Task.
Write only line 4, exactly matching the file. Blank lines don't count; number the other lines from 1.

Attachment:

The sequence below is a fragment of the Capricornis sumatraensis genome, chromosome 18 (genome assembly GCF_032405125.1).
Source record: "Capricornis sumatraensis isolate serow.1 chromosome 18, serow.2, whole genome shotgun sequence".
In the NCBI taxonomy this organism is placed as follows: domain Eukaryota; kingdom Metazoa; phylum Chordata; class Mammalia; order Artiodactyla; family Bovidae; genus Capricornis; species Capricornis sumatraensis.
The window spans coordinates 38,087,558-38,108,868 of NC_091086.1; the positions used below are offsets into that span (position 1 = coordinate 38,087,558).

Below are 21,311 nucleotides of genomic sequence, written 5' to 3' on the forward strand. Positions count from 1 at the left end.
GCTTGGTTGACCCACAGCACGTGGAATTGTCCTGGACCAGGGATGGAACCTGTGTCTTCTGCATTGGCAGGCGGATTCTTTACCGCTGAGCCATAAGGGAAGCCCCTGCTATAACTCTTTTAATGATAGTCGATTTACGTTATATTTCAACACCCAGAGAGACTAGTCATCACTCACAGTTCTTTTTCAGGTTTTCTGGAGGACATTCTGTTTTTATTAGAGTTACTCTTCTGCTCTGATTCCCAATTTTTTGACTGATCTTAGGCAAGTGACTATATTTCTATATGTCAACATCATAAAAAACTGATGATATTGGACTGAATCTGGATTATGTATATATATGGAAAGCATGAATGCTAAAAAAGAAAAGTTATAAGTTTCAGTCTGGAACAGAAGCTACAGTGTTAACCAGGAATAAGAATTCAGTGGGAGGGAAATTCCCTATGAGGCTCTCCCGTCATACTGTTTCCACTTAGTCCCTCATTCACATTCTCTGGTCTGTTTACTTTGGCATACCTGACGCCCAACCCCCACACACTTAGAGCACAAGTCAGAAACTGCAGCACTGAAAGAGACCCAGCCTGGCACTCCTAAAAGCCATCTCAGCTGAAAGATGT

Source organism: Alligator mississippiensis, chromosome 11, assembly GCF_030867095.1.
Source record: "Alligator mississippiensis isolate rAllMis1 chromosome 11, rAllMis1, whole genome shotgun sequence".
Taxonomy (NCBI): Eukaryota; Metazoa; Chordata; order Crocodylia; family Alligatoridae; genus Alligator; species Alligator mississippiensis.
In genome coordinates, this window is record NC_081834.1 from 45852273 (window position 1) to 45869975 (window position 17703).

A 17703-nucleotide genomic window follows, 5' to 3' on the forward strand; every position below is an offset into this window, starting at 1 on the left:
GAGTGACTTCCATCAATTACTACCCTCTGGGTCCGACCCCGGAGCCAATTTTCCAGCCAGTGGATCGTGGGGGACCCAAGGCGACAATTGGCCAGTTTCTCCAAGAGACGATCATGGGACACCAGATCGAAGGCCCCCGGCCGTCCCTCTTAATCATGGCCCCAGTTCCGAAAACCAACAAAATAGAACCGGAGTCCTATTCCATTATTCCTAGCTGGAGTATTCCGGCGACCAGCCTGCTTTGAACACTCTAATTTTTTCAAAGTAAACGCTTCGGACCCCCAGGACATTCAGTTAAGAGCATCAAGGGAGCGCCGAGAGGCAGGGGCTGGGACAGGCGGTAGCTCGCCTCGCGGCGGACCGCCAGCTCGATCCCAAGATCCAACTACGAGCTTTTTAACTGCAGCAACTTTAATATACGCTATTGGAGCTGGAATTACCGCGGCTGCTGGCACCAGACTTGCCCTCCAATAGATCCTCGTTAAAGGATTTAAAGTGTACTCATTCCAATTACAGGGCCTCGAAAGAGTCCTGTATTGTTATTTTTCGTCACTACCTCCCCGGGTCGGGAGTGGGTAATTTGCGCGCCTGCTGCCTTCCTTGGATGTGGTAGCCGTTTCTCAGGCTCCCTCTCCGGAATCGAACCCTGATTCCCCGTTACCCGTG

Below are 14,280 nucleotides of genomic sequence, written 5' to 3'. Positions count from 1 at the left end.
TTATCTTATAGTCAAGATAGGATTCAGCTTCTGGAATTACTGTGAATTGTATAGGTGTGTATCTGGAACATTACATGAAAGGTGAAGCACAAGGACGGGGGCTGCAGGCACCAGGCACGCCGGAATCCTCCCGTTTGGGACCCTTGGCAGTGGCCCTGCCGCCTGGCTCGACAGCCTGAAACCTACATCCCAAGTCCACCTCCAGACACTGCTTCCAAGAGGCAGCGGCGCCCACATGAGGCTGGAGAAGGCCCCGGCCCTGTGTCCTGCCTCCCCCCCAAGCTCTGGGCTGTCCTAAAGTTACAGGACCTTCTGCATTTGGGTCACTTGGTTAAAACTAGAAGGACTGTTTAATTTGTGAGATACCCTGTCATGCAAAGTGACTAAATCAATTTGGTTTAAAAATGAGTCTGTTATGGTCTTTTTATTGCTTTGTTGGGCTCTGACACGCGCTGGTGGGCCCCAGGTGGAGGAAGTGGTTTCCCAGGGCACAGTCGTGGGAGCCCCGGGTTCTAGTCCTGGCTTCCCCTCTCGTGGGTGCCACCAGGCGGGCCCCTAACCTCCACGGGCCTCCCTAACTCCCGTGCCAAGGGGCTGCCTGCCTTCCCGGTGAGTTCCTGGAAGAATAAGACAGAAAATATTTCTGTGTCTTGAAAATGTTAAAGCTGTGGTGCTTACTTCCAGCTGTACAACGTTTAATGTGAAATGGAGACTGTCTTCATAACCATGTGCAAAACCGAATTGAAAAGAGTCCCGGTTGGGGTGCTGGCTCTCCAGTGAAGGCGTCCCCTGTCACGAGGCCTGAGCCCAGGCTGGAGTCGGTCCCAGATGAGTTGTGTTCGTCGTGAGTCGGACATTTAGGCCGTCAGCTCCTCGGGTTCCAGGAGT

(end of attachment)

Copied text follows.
The window spans coordinates 38,087,558-38,108,868 of NC_091086.1; the positions used below are offsets into that span (position 1 = coordinate 38,087,558).